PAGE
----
History was made in St Lachtain’s Church of Ireland, Freshford at the weekend when the 12th century Shrine of St Lachtain’s Arm was displayed there for the first time.
On a one-day loan to Ionad Lachtain Church, Arts and Heritage Centre, the Shrine was displayed courtesy of the National Museum of Ireland.
St Lachtain’s Church is one of the oldest living church sites in Ireland with a service every Sunday at 10am. Over 700 people passed through the church to view the shrine.
St Lachtain is patron saint of Freshford. He founded a monastery there circa 570 AD.
Last year the 1400th anniversary of the death of Lachtain was commemorated with a year-long festival which also marked more than 1400 years of worship on this site.
St Lachtain’s Arm is a bronze reliquary. It once housed the relics of the saint’s right arm but these have been long lost.
The reliquary was made between 1118 and 1121 and was dedicated to the McCarthys, kings of Munster and to Diarmait, a successor of Lachtain in Freshford.
As well as being used as a reliquary, it was also used to swear oaths and as a battle talisman.
The O’Helys, Lords of Donoughmore in Cork, had ownership of the shrine but lost possession after the Reformation.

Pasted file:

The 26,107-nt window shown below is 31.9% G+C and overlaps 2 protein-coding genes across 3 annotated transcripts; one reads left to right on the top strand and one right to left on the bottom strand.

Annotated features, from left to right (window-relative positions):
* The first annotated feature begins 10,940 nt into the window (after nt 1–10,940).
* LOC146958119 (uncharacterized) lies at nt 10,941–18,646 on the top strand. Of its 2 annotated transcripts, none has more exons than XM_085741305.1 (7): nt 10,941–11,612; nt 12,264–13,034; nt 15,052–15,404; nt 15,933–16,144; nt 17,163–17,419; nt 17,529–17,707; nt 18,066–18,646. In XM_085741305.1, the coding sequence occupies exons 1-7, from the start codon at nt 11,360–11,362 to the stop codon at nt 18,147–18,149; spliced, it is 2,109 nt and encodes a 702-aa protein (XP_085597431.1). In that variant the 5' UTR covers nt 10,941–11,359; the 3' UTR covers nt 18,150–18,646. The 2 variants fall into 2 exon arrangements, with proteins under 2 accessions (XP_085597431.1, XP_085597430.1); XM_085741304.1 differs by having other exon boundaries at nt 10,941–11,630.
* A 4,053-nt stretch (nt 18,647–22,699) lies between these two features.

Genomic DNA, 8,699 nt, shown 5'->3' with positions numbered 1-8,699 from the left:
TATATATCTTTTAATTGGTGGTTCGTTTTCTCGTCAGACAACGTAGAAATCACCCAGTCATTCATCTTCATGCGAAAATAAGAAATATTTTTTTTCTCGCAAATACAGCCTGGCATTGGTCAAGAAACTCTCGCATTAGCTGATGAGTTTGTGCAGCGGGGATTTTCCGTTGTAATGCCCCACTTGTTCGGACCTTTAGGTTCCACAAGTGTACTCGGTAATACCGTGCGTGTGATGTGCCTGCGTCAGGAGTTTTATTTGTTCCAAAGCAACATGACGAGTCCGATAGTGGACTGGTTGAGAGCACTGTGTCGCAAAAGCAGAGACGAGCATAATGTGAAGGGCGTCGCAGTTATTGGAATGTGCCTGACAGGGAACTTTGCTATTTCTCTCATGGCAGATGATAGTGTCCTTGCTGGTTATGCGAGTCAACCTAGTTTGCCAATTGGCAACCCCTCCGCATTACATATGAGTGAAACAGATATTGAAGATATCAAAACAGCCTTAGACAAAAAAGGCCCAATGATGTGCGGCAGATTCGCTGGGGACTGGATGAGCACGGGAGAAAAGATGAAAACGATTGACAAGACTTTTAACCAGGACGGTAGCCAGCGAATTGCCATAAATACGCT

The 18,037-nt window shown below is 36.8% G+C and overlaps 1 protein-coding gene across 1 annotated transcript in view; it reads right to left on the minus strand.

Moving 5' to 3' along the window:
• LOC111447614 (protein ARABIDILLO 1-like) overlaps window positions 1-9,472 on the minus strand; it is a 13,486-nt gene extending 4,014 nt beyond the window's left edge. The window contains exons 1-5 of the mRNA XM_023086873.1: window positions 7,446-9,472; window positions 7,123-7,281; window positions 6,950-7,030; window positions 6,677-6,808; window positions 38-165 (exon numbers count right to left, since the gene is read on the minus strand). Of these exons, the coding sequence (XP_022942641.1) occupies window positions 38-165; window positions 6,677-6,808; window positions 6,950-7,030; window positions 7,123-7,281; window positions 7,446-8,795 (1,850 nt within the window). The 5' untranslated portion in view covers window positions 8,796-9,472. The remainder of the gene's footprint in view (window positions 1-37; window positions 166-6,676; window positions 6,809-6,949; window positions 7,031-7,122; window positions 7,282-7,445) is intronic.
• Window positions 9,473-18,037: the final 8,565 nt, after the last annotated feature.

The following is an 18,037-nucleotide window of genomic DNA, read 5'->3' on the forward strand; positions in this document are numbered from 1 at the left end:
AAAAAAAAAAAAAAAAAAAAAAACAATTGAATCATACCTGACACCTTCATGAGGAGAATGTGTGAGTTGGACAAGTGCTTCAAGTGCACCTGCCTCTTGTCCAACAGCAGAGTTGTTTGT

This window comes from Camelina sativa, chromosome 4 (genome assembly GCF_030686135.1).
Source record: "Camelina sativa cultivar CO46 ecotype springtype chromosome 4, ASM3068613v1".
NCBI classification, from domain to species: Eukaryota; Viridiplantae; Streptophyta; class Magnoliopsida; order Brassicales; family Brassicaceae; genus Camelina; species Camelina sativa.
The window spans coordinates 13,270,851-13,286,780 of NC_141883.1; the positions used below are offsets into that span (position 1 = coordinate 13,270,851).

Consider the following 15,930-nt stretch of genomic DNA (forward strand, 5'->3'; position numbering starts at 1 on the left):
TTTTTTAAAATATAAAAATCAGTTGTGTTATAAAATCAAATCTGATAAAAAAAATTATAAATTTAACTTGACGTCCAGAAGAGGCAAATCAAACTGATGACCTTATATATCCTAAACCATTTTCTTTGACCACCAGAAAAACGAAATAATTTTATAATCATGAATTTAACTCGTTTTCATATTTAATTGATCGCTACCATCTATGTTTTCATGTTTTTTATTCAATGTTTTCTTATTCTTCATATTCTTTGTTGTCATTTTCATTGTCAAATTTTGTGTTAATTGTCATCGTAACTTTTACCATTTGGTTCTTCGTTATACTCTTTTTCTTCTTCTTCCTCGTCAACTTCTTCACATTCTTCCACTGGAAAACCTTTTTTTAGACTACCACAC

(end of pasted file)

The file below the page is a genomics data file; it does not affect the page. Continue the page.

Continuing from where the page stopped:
It formed part of the Fountaine collection in England until 1884 when it was returned to Ireland, making it one of the first artefacts to be repatriated from England to its country of origin.
It now forms part of the Treasures of Ireland exhibition at the National Museum.
Proceedings at Freshford on the historic occasion were opened with an ecumenical blessing by Monsignor Kieron Kennedy, PP and Very Rev Stephen Farrell, Dean of Ossory and Rector of Freshford.
Minister Malcolm Noonan congratulated all at Ionad Lachtain Heritage Centre on the historic achievement of showing the shrine at Freshford.
Representing the Museum, Ms Maeve Sikora, Keeper of Antiquities, spoke on the policy of showing pieces of the museum’s collection at local level.
Dr Griffin Murray, a lecturer in the Department of Archaeology at UCC and acknowledged expert on the shrine, spoke about its history.
On behalf of the committee at Ionad Lachtain, Ned Kennedy welcomed everyone and thanked all who helped to bring the occasion to fruition.
He welcomed Mr Philip Wingfield, a descendant of Viscount Powerscourt, who led the purchase of the shrine in 1884 and worked for its return to Ireland.
The Ionad Lachtain Church, Arts and Heritage Centre is open every Saturday and Sunday from 11.30 to 4.30 or by arrangement.
In addition to the church, the centre features a craft shop and local museum. Admission is free. Watch out for forthcoming concerts by Will Killeen and Don Baker.